Housing
Narrow, red-brick row homes run horizon to horizon, but share space with old industrial lofts and warehouses. The area is generally more for buyers than renters, though rental units are definitely available. Many loft buildings are being converted to residential properties, and big developers are pushing hundreds of units of new construction, increasing the size and diversity of the market. Though gentrification has sent prices soaring, with some lofts going for upwards of $300k, there are still plenty of opportunities for a decent, relatively inexpensive house or apartment.

Transportation
The Market-Frankford Line stops at Spring Garden Street, walkable to NoLibs’ main action, and Girard Ave, right at the edge of Fishtown. Meanwhile, the 5 bus runs from Old City’s big bar/club stretch through NoLibs and Fishtown, and on to Frankford. Buses run from the movie theatre and big-box shopping district in South Philly, to Frankford (the 25) and Olney (the 57). Also, the 15 bus (or is it a trolley?) runs the whole length of Girard to the Zoo, Fairmount Park, and Overbrook.

SOUTH PHILLY
Long thought of as an ethnic ghetto for Italians and (formerly) Jews, South Philly now houses a melting pot of Asian, European, and American cultures. Pizza places dot the streets, along with ever-greater numbers of more upscale restaurants, while a large “Asian Market” on Washington Ave now complements the famous Italian Market on 9th. There’s argument over where “Sout’ Philly” (as the locals say) actually starts – the blocks below Washington are definitely in, but those between South and Washington (Queen Village, Bella Vista, and Graduate Hospital area) are debatable.

Housing
Hundreds of blocks of Philly row houses are the main fare of South Philly, although there are some apartment buildings and lofts to be found. Rental and owned houses are both available. Prices are generally cheap (forget about the $1 mil+ Lofts at Bella Vista), with house rentals often less than $1,000 for three- and four-bedroom units. As such, South Philly is usually for groups of students living together rather than students living alone.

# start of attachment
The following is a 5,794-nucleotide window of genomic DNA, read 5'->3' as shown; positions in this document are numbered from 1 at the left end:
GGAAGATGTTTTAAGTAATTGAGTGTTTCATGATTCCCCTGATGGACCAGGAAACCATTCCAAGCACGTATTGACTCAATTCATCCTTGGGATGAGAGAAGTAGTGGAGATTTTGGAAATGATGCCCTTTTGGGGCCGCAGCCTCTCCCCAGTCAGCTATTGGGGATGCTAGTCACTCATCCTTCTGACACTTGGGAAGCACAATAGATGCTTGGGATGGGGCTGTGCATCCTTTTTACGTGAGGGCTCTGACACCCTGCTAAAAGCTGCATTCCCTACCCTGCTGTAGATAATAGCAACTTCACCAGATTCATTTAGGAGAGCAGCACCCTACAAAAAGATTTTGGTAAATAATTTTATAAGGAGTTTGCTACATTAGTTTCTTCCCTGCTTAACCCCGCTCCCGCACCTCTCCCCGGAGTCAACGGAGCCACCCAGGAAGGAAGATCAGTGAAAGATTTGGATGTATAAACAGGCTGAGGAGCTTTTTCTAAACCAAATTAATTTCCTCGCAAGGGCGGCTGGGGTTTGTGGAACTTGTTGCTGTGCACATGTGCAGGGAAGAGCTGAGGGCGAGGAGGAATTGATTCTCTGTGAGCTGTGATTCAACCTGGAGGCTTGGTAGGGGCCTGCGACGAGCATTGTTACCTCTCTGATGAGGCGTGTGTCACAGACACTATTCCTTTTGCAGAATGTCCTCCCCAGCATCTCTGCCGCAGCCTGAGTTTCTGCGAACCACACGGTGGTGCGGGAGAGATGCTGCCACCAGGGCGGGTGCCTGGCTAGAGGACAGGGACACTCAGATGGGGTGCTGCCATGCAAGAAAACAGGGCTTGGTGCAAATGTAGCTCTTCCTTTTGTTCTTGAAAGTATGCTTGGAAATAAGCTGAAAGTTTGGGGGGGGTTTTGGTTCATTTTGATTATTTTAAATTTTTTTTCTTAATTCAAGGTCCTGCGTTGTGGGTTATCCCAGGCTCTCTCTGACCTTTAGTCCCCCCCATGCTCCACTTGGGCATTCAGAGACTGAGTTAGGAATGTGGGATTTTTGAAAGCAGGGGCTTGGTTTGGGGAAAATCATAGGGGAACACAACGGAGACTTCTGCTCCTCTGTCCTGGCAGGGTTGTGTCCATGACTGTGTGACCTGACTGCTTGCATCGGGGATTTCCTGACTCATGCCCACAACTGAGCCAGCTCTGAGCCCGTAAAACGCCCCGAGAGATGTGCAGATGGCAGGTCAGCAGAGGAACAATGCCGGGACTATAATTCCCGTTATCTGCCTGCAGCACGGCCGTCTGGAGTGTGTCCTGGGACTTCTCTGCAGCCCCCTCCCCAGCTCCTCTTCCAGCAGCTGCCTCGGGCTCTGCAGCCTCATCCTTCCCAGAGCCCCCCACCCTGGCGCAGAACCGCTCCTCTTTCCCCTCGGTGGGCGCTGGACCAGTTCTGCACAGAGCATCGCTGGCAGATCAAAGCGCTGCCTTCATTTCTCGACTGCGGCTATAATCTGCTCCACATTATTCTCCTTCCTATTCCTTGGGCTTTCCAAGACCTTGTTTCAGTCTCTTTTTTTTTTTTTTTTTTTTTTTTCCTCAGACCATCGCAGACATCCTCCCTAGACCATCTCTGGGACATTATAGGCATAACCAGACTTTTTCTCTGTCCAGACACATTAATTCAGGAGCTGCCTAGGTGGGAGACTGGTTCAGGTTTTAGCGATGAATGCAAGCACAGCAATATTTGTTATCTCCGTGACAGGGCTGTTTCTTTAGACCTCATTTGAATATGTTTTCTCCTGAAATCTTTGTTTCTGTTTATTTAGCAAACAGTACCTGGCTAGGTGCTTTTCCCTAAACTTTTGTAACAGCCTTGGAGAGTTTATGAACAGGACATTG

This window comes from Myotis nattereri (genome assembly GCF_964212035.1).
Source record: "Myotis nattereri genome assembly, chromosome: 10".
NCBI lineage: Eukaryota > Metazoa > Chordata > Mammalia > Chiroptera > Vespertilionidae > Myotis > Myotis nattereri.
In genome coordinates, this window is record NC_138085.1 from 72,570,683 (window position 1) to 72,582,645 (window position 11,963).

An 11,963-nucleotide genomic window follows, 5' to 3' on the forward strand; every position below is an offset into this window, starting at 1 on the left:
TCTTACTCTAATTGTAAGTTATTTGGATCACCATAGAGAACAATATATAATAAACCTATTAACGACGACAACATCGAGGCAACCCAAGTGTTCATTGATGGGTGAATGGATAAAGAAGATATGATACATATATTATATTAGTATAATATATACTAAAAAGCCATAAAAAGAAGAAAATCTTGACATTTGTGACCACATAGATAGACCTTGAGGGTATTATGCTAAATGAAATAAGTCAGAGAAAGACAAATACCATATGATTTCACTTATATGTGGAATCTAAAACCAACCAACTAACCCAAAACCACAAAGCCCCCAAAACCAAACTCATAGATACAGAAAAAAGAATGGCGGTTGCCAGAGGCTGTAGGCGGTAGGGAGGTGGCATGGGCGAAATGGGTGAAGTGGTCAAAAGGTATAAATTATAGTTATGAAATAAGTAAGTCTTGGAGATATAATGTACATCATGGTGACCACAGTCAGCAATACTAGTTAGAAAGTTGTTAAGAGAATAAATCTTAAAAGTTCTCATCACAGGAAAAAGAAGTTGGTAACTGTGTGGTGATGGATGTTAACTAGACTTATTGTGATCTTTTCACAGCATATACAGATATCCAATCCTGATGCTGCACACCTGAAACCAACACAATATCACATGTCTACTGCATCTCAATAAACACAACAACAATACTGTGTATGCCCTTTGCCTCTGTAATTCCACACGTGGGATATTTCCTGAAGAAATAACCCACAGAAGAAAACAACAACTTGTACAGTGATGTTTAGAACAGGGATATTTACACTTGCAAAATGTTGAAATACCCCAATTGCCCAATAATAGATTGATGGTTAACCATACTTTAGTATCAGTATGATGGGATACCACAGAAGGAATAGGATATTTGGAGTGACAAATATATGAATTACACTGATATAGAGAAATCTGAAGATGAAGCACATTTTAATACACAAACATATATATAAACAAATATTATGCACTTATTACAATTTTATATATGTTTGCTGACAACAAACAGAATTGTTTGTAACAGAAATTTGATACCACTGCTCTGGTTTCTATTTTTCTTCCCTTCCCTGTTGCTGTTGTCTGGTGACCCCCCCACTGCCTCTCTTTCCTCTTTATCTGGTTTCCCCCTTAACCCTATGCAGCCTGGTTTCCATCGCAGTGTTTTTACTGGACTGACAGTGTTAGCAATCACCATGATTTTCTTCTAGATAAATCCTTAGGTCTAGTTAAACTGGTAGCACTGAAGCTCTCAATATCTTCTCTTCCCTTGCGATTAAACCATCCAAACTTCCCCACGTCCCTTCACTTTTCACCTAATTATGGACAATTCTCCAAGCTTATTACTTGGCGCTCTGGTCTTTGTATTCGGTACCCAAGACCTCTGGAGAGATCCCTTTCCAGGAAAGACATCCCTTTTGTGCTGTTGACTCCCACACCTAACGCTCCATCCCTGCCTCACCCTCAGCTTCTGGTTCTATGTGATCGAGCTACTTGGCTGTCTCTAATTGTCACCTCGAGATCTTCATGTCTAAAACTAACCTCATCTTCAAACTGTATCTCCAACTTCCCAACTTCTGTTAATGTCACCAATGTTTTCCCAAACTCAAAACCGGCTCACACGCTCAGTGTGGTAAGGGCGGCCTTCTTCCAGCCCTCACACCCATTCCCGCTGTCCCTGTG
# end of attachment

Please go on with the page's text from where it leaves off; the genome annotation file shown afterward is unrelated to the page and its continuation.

Transportation
The mighty Broad Street Line is the transit spine of South Philly, connecting to Center City in less than 10 minutes, and with Temple, CCP, an
d La Salle in less than 25. Going to Penn, Drexel or USP (via Market-Frankford Line or trolley) takes less than 30 minutes. There are also many bus options. The 2 runs along 17th/18th from Erie to Oregon; the 47 runs north-south to Center City, Chinatown, NoLibs, and Olney. East-west buses run straight along Snyder from Point Breeze to the Columbus Blvd shopping centers (the 79), and along Tasker and Morris (the 29). Also, the 64 bus connects Washington Ave to West Philly and Fairmount Park and the G bus connects Oregon Ave to West Philly and Overbrook.

April 14th, 2005 by Campus Philly

you live and you learn

My sixth year of living in Philly is coming to a close and the apartment search is on again-for the fifth time. As I get older, I realize more and more what I want out of a living situation. Since I’ve made practically every mistake in the book, and learned from them, each new apartment is better than the one before.

After freshman year in a 10-by-10 cinder-block room with another maladjusted college rookie, I could hardly wait to move off-campus.

After freshman year I fled to West Philadelphia. I loved the idea of personal space and being part of a neighborhood; however, I did not foresee the drama that accompanied having an apartment.

Four Philadelphia apartments later, I think I’ve finally got a handle on things. Feel free to take these lessons with or without a grain of salt, but try not to make the same mistakes I did.

Lesson #1

April 14th, 2005 by Campus Philly

online roomies

It’s the time of the year to find a new roommate. And with the internet steadily gaining popularity as a place to meet new people, it’s no surprise that an increasing number of people are finding roommates on the internet. Looking for a roommate online can be easy and even fun.

I needed a place to live for only one semester, and since I was going home for the summer, I figured it would be cheaper to find a sublet. I flipped through the classified ads in Philadelphia Weekly for weeks and weeks, only to that find all the contracts were for one-year terms.

Then I discovered philadelphiacraigslist.org. If you click “rooms/shared” under the “housing” tab, you’ll find a list of city sublets available for rent. You can search by the price, location, or the number of bedrooms. After browsing through the online listings, you can respond directly to the person who posted the ad by e-mail, or you can call them if the number is listed.

You can also post your own ad, describing yourself as well as the ideal room, roommate, location, rent, and any other important information. An added bonus to philadelphiacraigslist.org is that you don’t have to become a member to participate, as many websites require.

However, there are some things to keep in mind when choosing a room and/or a roommate online. These are tips I learned from my own experience.

April 14th, 2005 by Campus Philly

roommate etiquette

As the spring semester comes to an end, the time has come to think about next year. You’ve considered where you want to live and with whom. Sure, you were placed with a random stranger during your freshman year, but now you have options. So how do you avoid a roommate catastrophe when rooming with a person of your choice? Whether your future roommate overly dramatizes a professional actor or cares less about anything than PS2, here’s some general guidelines for roommate etiquette the second time around: